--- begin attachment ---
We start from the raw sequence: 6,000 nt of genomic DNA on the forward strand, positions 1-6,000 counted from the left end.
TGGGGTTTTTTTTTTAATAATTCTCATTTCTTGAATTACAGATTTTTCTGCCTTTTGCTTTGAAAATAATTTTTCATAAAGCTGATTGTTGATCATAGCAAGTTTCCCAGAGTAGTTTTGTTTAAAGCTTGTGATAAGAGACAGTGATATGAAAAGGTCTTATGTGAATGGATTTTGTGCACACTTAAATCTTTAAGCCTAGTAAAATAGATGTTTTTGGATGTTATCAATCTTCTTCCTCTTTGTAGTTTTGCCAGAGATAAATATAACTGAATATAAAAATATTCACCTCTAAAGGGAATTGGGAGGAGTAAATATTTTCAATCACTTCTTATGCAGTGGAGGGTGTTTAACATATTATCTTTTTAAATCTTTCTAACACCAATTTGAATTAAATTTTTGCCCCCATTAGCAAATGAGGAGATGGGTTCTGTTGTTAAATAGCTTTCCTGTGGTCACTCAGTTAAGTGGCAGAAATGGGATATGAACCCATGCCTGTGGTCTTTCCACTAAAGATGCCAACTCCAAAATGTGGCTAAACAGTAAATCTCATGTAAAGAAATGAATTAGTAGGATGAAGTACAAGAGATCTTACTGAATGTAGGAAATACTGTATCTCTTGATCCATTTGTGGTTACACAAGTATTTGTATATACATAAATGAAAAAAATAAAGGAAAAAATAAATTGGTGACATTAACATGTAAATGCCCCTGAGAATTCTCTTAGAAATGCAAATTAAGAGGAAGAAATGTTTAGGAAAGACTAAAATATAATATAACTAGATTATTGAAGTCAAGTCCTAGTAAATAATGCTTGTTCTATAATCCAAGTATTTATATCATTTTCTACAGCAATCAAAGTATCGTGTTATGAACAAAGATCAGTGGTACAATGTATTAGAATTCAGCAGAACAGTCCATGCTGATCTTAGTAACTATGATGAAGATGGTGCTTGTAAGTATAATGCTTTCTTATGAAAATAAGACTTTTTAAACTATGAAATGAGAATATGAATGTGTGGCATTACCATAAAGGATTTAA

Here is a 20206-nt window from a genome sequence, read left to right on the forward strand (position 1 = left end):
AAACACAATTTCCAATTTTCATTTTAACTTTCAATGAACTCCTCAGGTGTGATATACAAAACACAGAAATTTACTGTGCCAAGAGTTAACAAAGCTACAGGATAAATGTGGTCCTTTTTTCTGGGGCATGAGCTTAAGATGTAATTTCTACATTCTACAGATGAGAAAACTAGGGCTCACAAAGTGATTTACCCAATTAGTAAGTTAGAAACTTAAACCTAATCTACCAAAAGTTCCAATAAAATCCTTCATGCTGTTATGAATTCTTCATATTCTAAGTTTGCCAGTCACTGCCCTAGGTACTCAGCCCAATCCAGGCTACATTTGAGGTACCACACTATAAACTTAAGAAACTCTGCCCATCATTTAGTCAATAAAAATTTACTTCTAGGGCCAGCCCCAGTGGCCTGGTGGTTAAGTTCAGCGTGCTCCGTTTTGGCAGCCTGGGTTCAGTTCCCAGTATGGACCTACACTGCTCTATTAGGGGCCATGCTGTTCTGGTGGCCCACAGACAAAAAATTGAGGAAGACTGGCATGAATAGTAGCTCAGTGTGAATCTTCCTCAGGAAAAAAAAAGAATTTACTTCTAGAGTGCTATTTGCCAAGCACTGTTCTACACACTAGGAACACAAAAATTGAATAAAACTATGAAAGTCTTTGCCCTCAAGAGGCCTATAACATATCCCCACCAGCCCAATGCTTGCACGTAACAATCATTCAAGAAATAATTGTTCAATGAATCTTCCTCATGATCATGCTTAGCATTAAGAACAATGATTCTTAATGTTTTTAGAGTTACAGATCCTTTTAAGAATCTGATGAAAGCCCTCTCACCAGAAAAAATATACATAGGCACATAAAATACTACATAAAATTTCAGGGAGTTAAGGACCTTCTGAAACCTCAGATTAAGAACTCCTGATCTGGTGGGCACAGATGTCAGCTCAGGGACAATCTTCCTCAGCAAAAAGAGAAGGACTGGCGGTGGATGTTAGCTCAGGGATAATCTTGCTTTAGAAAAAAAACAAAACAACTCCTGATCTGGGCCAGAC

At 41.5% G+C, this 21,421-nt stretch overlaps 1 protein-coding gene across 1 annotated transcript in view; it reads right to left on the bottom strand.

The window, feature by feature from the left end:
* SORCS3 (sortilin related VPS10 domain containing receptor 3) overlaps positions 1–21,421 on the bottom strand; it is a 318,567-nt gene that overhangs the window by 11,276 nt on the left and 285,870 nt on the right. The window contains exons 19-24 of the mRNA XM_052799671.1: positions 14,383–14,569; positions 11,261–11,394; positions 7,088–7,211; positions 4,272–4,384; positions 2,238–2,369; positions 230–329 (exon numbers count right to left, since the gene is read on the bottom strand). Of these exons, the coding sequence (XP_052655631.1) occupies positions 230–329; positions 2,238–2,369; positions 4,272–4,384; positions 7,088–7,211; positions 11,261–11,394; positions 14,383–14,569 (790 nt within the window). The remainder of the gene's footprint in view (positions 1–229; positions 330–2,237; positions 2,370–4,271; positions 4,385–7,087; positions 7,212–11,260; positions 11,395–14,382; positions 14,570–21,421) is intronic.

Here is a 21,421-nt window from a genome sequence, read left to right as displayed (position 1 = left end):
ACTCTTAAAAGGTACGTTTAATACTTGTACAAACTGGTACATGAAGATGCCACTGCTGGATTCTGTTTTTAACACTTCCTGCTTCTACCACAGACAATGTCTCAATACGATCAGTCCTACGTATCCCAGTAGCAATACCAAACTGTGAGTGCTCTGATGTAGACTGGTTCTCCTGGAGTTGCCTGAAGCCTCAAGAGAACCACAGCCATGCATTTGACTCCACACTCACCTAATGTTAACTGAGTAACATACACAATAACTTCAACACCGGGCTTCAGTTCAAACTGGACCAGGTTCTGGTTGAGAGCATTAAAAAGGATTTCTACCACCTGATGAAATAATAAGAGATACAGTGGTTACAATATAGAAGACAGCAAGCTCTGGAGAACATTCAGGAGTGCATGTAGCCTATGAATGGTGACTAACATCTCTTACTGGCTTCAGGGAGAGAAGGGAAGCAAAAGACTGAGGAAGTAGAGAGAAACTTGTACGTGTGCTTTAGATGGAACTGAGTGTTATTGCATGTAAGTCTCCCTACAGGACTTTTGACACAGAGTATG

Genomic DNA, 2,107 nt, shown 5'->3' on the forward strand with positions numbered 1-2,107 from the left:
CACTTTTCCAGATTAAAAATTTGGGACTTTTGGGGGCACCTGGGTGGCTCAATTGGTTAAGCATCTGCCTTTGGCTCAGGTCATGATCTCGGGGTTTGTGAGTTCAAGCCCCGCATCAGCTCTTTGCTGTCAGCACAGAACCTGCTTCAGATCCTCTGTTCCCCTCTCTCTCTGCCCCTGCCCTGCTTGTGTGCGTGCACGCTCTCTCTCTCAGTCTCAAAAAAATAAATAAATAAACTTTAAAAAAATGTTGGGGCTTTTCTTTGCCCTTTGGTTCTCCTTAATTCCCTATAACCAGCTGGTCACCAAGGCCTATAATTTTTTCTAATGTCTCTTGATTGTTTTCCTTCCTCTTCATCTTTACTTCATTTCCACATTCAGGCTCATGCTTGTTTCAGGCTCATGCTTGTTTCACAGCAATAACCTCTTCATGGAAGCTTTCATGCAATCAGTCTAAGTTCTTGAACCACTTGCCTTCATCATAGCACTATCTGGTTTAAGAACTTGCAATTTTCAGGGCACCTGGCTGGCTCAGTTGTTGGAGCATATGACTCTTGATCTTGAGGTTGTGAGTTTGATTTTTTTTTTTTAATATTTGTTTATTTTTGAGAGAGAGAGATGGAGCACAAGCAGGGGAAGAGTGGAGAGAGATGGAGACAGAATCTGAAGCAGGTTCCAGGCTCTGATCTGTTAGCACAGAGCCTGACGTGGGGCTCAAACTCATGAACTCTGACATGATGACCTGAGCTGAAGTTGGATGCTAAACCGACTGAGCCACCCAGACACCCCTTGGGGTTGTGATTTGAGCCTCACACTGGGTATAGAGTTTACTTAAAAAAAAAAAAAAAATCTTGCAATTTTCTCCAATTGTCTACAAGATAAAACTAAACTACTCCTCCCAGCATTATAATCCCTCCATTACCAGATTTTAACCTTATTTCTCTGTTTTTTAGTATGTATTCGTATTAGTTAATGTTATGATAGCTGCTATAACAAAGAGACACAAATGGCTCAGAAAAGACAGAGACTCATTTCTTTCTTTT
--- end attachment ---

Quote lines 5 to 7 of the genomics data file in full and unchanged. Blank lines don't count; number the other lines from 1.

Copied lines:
At 41.5% G+C, this 21,421-nt stretch overlaps 1 protein-coding gene across 1 annotated transcript in view; it reads right to left on the bottom strand.

The window, feature by feature from the left end:
* SORCS3 (sortilin related VPS10 domain containing receptor 3) overlaps positions 1–21,421 on the bottom strand; it is a 318,567-nt gene that overhangs the window by 11,276 nt on the left and 285,870 nt on the right. The window contains exons 19-24 of the mRNA XM_052799671.1: positions 14,383–14,569; positions 11,261–11,394; positions 7,088–7,211; positions 4,272–4,384; positions 2,238–2,369; positions 230–329 (exon numbers count right to left, since the gene is read on the bottom strand). Of these exons, the coding sequence (XP_052655631.1) occupies positions 230–329; positions 2,238–2,369; positions 4,272–4,384; positions 7,088–7,211; positions 11,261–11,394; positions 14,383–14,569 (790 nt within the window). The remainder of the gene's footprint in view (positions 1–229; positions 330–2,237; positions 2,370–4,271; positions 4,385–7,087; positions 7,212–11,260; positions 11,395–14,382; positions 14,570–21,421) is intronic.